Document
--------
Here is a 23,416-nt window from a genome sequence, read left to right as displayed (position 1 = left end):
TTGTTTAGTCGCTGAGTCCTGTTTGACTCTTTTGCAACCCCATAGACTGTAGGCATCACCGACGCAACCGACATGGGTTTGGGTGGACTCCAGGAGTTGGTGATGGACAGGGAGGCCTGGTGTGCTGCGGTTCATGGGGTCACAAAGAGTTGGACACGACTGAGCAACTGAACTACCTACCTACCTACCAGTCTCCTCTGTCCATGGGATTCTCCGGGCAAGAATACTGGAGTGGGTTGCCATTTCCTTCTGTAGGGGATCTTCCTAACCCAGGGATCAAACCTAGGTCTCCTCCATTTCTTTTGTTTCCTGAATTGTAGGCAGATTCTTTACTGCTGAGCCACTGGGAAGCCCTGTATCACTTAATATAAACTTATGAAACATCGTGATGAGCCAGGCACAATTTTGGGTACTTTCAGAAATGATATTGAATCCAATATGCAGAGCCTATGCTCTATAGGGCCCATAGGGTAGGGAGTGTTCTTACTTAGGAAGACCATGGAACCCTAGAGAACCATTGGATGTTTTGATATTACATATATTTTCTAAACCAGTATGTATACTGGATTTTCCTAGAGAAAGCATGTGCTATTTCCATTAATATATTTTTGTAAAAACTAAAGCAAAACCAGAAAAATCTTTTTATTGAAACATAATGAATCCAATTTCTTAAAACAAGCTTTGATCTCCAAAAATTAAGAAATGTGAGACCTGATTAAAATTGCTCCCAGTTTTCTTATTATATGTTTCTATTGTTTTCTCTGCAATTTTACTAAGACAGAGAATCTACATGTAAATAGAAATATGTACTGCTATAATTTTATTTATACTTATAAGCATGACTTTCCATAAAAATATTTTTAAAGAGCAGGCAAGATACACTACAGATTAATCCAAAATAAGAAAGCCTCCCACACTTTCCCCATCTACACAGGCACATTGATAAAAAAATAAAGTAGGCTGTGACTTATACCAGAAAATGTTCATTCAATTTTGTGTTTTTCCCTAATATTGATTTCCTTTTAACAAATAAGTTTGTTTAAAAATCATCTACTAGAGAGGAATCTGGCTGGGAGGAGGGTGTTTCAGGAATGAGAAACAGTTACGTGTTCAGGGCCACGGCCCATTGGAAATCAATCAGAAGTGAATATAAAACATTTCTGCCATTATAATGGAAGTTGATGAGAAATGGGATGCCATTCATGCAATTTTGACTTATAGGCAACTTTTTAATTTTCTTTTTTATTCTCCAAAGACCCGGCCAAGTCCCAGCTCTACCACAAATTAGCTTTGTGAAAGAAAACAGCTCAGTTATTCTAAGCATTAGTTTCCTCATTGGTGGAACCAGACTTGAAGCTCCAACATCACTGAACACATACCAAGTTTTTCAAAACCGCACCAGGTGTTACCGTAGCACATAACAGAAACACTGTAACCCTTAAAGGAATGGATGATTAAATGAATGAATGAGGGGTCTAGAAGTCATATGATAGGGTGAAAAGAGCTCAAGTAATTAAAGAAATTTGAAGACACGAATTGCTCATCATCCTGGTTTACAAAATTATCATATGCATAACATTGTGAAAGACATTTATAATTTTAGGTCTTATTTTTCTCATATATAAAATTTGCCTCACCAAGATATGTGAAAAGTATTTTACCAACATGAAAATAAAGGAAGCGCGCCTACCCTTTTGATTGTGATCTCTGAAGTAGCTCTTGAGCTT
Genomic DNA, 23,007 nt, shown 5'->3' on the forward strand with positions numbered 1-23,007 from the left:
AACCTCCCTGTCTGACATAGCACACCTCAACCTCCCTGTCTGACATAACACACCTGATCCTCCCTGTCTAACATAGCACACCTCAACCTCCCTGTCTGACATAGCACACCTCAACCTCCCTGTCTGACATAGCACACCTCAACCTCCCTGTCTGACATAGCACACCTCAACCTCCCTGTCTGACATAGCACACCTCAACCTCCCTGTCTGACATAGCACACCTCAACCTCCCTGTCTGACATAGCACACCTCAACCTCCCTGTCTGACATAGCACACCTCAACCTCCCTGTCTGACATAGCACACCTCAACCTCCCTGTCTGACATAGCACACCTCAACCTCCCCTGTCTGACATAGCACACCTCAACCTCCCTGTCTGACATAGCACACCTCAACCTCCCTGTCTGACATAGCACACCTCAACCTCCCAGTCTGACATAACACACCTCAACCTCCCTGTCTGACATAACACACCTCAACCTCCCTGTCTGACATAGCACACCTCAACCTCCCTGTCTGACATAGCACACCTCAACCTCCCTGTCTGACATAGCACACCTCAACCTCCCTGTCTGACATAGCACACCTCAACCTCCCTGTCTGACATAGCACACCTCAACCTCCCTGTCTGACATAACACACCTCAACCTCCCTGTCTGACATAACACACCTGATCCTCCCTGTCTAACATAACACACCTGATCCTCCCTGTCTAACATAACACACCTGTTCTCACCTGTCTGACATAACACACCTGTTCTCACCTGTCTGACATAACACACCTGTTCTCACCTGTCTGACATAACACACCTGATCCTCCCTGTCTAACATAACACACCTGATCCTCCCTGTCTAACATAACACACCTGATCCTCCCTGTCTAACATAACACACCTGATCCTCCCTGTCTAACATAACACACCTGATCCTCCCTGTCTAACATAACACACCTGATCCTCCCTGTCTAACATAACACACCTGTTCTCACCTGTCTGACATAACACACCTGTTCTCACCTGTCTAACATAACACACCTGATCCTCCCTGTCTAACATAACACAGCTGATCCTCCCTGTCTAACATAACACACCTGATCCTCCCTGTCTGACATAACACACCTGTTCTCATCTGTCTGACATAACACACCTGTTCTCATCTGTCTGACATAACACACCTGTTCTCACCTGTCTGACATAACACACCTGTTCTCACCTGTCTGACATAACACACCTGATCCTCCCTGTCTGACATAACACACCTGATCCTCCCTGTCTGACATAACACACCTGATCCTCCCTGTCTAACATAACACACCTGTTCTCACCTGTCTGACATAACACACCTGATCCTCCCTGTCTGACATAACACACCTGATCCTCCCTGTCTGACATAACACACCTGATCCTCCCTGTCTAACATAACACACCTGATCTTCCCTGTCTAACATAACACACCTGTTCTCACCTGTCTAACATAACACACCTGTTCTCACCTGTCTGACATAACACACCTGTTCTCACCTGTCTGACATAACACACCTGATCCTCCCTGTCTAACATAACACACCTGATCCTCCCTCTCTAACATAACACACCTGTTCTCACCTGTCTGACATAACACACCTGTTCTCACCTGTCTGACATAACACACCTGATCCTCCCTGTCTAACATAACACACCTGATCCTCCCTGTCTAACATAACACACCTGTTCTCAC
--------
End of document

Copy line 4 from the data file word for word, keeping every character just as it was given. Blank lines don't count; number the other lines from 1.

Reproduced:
AACCTCCCTGTCTGACATAGCACACCTCAACCTCCCTGTCTGACATAACACACCTGATCCTCCCTGTCTAACATAGCACACCTCAACCTCCCTGTCTGACATAGCACACCTCAACCTCCCTGTCTGACATAGCACACCTCAACCTCCCTGTCTGACATAGCACACCTCAACCTCCCTGTCTGACATAGCACACCTCAACCTCCCTGTCTGACATAGCACACCTCAACCTCCCTGTCTGACATAGCACACCTCAACCTCCCTGTCTGACATAGCACACCTCAACCTCCCTGTCTGACATAGCACACCTCAACCTCCCTGTCTGACATAGCACACCTCAACCTCCCCTGTCTGACATAGCACACCTCAACCTCCCTGTCTGACATAGCACACCTCAACCTCCCTGTCTGACATAGCACACCTCAACCTCCCAGTCTGACATAACACACCTCAACCTCCCTGTCTGACATAACACACCTCAACCTCCCTGTCTGACATAGCACACCTCAACCTCCCTGTCTGACATAGCACACCTCAACCTCCCTGTCTGACATAGCACACCTCAACCTCCCTGTCTGACATAGCACACCTCAACCTCCCTGTCTGACATAGCACACCTCAACCTCCCTGTCTGACATAACACACCTCAACCTCCCTGTCTGACATAACACACCTGATCCTCCCTGTCTAACATAACACACCTGATCCTCCCTGTCTAACATAACACACCTGTTCTCACCTGTCTGACATAACACACCTGTTCTCACCTGTCTGACATAACACACCTGTTCTCACCTGTCTGACATAACACACCTGATCCTCCCTGTCTAACATAACACACCTGATCCTCCCTGTCTAACATAACACACCTGATCCTCCCTGTCTAACATAACACACCTGATCCTCCCTGTCTAACATAACACACCTGATCCTCCCTGTCTAACATAACACACCTGATCCTCCCTGTCTAACATAACACACCTGTTCTCACCTGTCTGACATAACACACCTGTTCTCACCTGTCTAACATAACACACCTGATCCTCCCTGTCTAACATAACACAGCTGATCCTCCCTGTCTAACATAACACACCTGATCCTCCCTGTCTGACATAACACACCTGTTCTCATCTGTCTGACATAACACACCTGTTCTCATCTGTCTGACATAACACACCTGTTCTCACCTGTCTGACATAACACACCTGTTCTCACCTGTCTGACATAACACACCTGATCCTCCCTGTCTGACATAACACACCTGATCCTCCCTGTCTGACATAACACACCTGATCCTCCCTGTCTAACATAACACACCTGTTCTCACCTGTCTGACATAACACACCTGATCCTCCCTGTCTGACATAACACACCTGATCCTCCCTGTCTGACATAACACACCTGATCCTCCCTGTCTAACATAACACACCTGATCTTCCCTGTCTAACATAACACACCTGTTCTCACCTGTCTAACATAACACACCTGTTCTCACCTGTCTGACATAACACACCTGTTCTCACCTGTCTGACATAACACACCTGATCCTCCCTGTCTAACATAACACACCTGATCCTCCCTCTCTAACATAACACACCTGTTCTCACCTGTCTGACATAACACACCTGTTCTCACCTGTCTGACATAACACACCTGATCCTCCCTGTCTAACATAACACACCTGATCCTCCCTGTCTAACATAACACACCTGTTCTCAC